Giving the consumer a voice in research
Scientists in BlueCC want to use marine co-products and invasive species in new products, such as creams and dietary supplements. And they want consumers to control the direction of the research.
Nofima leads the project Commercial exploitation of collagen and chitin from marine sources (BlueCC). The scientists involved seek to extract collagen and chitin from invasive species that appear in European waters or end up as by-catch from commercial fishing.
Collagen and chitosan are natural biopolymers. They are often used in cosmetics and dietary supplements. The market for these ingredients is enormous, especially for collagen. The collagen market is valued at around $8.6 billion worldwide, according to Forbes.
They also aim to find a way to exploit lumpfish, a cleaner fish from aquaculture. Lumpfish, starfish, and jellyfish may become valuable sources of collagen. Chitosan is a derivative of chitin, which, in turn, is extracted from crabs and other crustaceans.
Runar Gjerp Solstad leads the project from Nofima in Tromsø, Norway. He has high ambitions for what the project will achieve, and explains that the aim is twofold:
“We have taken a more consumer-driven approach to this research. This means that we are conducting surveys to identify consumer demand and can adjust our focus area of research accordingly,” says Solstad.
“Then will we try to extract collagen and chitin from the most consumer-friendly marine co-products, using more sustainable methods,” he says.
“We find that research becomes a more democratic process when you ask consumers what they need and want”, says Themis Altintzoglou, a market researcher at Nofima.
Last year, he conducted a survey that involved over a thousand UK consumers. The aim was to map the demand for potential products containing collagen or chitosan deriving from specific marine species.
“Putting ‘the consumer first’ is a bit unique in this type of research. The way market researchers ask questions enables them to identify what the consumer wants and needs”, Solstad says.
After the survey results are analysed, it is possible to make informed strategies for product development and research.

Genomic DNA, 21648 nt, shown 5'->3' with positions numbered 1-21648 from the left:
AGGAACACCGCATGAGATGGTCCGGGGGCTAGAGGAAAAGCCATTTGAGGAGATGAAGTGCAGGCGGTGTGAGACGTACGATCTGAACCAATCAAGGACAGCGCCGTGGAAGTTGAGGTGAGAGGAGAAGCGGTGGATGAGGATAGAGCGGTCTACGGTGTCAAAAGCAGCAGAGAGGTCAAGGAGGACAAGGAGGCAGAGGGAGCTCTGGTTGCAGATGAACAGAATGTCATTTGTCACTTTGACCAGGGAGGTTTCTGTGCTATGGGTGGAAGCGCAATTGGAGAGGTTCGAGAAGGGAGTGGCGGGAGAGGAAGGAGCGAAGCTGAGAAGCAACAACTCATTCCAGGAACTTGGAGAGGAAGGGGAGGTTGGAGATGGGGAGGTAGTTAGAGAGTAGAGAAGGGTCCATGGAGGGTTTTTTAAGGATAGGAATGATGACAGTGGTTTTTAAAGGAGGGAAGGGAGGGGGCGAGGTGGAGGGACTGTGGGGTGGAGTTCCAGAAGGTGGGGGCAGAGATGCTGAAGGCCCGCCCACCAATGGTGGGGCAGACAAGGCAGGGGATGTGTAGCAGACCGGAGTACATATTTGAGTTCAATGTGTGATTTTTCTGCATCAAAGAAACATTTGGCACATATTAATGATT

“We already have a very exciting lead that we have started to follow. It may increase our chances of success with new products”, Solstad reveals.
About the project
- BlueCC has eight partners from six different countries
- The project has received €2 million in funding from the EU, The Norwegian Research Council and other European research councils.
- Seven academic partners and one Norwegian industry partner participate in the project, which concludes in the summer of 2023.
- BlueCC has its own website, which you can find here
Solstad adds that the project also has significant ‘green’ ambitions. In addition to using underutilised marine resources, the team of scientists will also adopt more sustainable extraction methods.
“Collagen and chitin are insoluble in water. To extract the raw material a lot of acids or alkalis are required. We want to use more environmentally friendly chemicals. Right now, we are looking at using a special strain of bacteria for this purpose”, says Solstad.
German research partner IME Fraunhofer found the strain of bacteria. They hope that it can be the key to sustainably extracting chitosan.
Solstad admits that the project has bold aims. In fact, the research funders expressed concern that the project was trying out too many things at the same time.
“They stated that we were exceptionally ambitious. But I think that it is all too common for people to not be ambitious enough, to be surer of their success,” he says, and adds:
“We are going to find new methods for turning marine bio-waste into co-products and make prototypes for new and eco-friendly products. We believe that pushing oneself to explore something new is valuable in itself”.